The anti-Method Man: Hamilton a swing ‘calibrator’

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DUBLIN, Ohio – In the age of the celebrity golf instructor, arguably the hottest swing guru on the PGA Tour this season is a self-described redneck with an affinity for simple that you’ve never heard of.

We all know Butch, Sean, and Chris, but ask a group of average golf fans who Scott Hamilton is and visions of the gold medal-winning Olympic skater come to mind.

That’s exactly how the other Hamilton likes it.

“Man, I just take real complicated stuff and make it easier,” Hamilton said.

If you’re not familiar with Hamilton’s work, you haven’t been paying attention.

The 50-year-old club professional is the coach for the last two Tour winners – Chris Kirk at the Crowne Plaza Invitational and Steven Bowditch at the AT&T Byron Nelson – as well as last week’s winner on the Tour, Kyle Thompson.

So it’s no big surprise that two more of Hamilton’s players are in the hunt this week at the Memorial; Harris English and Brendon Todd who tied for fifth at Muirfield Village.

As impressive as that lineup may be, it’s the different swings of his stable of Tour players that says the most about Hamilton. There is little, if anything, that even the most astute observers could compare between, say, Kirk and Bowditch’s swings, which is the way Hamilton likes it.

In short, the longtime head pro at Cartersville (Ga.) Country Club in is the anti-method teacher.

“I take a guy’s basic pattern and try to tighten that up,” he said. “I’m not an instructor as much as I am a calibrator. With Brendon, we are working on his backswing plane, but with Boo [Weekley], I’m working on where his club is at the top. I tell each one of them totally different things.”

Put another way, Hamilton said he is a “plane-and-clubface guy.” Just don’t confuse simplicity for simple.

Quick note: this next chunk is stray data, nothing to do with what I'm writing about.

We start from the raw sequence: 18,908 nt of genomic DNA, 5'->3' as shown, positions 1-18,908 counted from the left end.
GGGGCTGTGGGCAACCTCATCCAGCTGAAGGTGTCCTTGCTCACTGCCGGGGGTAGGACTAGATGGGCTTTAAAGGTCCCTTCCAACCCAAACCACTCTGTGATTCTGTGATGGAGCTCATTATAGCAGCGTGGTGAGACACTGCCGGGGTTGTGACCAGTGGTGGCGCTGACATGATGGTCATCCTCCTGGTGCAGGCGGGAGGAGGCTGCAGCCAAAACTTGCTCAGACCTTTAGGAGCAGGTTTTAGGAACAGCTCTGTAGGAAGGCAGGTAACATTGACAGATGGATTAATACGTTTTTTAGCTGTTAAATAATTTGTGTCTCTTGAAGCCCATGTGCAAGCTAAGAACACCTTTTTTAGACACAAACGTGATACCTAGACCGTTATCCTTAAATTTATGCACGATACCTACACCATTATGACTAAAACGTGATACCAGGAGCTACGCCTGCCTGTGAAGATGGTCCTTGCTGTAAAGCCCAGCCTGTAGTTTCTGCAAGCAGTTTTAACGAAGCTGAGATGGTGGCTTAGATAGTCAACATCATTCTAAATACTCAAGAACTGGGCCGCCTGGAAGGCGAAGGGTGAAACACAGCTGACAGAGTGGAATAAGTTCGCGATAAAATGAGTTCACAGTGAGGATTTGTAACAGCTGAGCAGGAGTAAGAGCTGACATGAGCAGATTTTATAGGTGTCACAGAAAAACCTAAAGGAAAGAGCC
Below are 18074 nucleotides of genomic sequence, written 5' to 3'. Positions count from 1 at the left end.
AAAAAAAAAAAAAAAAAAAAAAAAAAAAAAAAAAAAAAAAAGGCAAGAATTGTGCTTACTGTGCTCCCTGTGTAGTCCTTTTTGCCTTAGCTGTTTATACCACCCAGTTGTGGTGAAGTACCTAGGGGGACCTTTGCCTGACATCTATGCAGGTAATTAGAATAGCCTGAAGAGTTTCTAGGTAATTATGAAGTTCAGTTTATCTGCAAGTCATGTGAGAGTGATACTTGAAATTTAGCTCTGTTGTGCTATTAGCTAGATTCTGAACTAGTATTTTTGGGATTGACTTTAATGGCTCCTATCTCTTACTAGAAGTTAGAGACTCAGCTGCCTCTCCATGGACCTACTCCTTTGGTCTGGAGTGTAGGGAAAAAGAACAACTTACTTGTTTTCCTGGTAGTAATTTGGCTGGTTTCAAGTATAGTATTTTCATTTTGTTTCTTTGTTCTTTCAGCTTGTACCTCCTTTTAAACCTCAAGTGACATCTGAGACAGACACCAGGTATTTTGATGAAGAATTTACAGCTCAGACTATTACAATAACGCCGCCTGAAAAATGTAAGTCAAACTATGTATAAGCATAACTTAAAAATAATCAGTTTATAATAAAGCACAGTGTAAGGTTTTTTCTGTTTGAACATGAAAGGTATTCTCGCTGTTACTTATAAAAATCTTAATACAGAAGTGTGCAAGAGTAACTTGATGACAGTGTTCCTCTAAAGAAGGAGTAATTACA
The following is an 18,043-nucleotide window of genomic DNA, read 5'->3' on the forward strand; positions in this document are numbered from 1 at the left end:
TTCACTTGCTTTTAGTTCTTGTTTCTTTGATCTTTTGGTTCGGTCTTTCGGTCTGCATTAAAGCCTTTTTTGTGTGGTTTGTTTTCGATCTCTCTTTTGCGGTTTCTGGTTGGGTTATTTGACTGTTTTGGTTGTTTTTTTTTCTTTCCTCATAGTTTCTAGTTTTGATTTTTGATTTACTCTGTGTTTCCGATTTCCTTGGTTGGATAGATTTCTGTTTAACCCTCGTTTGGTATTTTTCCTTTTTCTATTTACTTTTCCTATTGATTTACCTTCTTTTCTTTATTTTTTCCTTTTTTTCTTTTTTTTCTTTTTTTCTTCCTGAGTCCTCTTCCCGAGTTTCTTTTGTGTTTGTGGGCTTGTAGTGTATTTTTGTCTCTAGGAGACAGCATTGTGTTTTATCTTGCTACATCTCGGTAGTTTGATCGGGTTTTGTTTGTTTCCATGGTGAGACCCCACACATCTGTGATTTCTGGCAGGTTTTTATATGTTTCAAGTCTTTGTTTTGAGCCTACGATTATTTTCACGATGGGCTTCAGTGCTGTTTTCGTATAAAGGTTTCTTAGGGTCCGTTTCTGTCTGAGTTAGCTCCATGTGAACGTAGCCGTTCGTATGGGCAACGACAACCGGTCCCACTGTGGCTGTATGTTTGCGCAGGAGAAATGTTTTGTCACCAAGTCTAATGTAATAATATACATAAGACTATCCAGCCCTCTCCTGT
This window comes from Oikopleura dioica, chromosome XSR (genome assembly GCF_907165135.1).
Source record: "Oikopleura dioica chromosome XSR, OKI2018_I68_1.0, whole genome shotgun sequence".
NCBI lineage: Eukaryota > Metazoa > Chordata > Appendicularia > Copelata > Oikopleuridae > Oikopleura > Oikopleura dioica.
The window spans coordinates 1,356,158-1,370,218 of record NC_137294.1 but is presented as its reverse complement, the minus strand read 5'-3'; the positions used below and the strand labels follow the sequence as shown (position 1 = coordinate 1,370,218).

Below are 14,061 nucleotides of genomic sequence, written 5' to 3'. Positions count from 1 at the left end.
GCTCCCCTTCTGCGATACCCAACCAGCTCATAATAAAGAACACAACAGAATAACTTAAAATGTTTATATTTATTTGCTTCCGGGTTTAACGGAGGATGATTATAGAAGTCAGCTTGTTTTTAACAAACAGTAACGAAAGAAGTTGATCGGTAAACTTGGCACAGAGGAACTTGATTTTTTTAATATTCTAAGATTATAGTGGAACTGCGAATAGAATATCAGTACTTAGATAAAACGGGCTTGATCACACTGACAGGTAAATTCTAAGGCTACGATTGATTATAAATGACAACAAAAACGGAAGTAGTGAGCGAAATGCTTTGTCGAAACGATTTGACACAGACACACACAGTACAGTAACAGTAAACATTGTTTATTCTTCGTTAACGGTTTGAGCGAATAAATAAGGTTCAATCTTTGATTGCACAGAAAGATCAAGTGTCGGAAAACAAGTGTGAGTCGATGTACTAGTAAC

On any given week Hamilton can be spotted working the Tour range with his always-present TrackMan machine, and back home in Cartersville, his studio includes a high-tech SAM PuttLab and another device that measures foot pressure.

Like most modern teachers, Hamilton has embraced technology. Where he deviates from the pack is how he applies that information.

“I use TrackMan way differently, not to teach the swing but more as an impact monitor,” Hamilton said in his signature folksy tone. “A lot of stuff I see I can’t explain. It’s half art.”

On Thursday, Thompson – who won last week’s Rex Hospital Open on the Tour – tweeted a screenshot of his voice mails that inadvertently demonstrated Hamilton’s no-nonsense approach.

Thompson was referencing a voicemail from Steve Spurrier – joking that “It’s not every day that the ol’ ball coach calls. Sorry coach, but I’m out of eligibility,” – but also revealed three messages left by Hamilton on Sunday, none of which were more than 9 seconds long.

“It was just simple stuff,” Hamilton laughed when asked about the messages.

While that seems to be his theme, his work with Bowditch reveals the lengths Hamilton will go to assure success.

When the duo began working together in 2009, the Australian had dropped off the Tour and hadn’t come close to reclaiming his card on the Tour.

“I’m most proud of Bowditch; he was just lost when we started,” Hamilton said.

Since then Bowditch has three victories, two on the PGA Tour and one on the circuit, and has drastically improved his driving, which is Hamilton’s calling card.

“He’s not just been my coach, he’s one of my closest friends as well,” said Bowditch, who opened with a 3-under 69 on Thursday at Muirfield Village and was tied for 20th place. “We’ve come a long way. He’s one of the biggest reasons I’m standing here talking to you at the Memorial. He’s had a major impact getting me to this level.”

It’s no surprise that Hamilton has become the go-to Tour coach for players looking to improve their driving – and, no, Tiger Woods has never asked him for advice.

English has improved his driving accuracy while maintaining his distance since the two began working together, and Kirk won his second Tour title (the 2013 McGladrey Classic) the week he brought Hamilton onboard.

Hamilton recently added Aaron Baddeley to his stable, and at 202nd on Tour in driving accuracy the Australian may be his greatest project. But Hamilton welcomes the challenge.

“It’s plane and clubface, the most basic stuff,” he laughed. “I tell all my guys, ‘Shoot, you’ve only got a second [at impact].’”

At this rate, that’s about the same amount of time Hamilton has before he joins the list of celebrity swing coaches.

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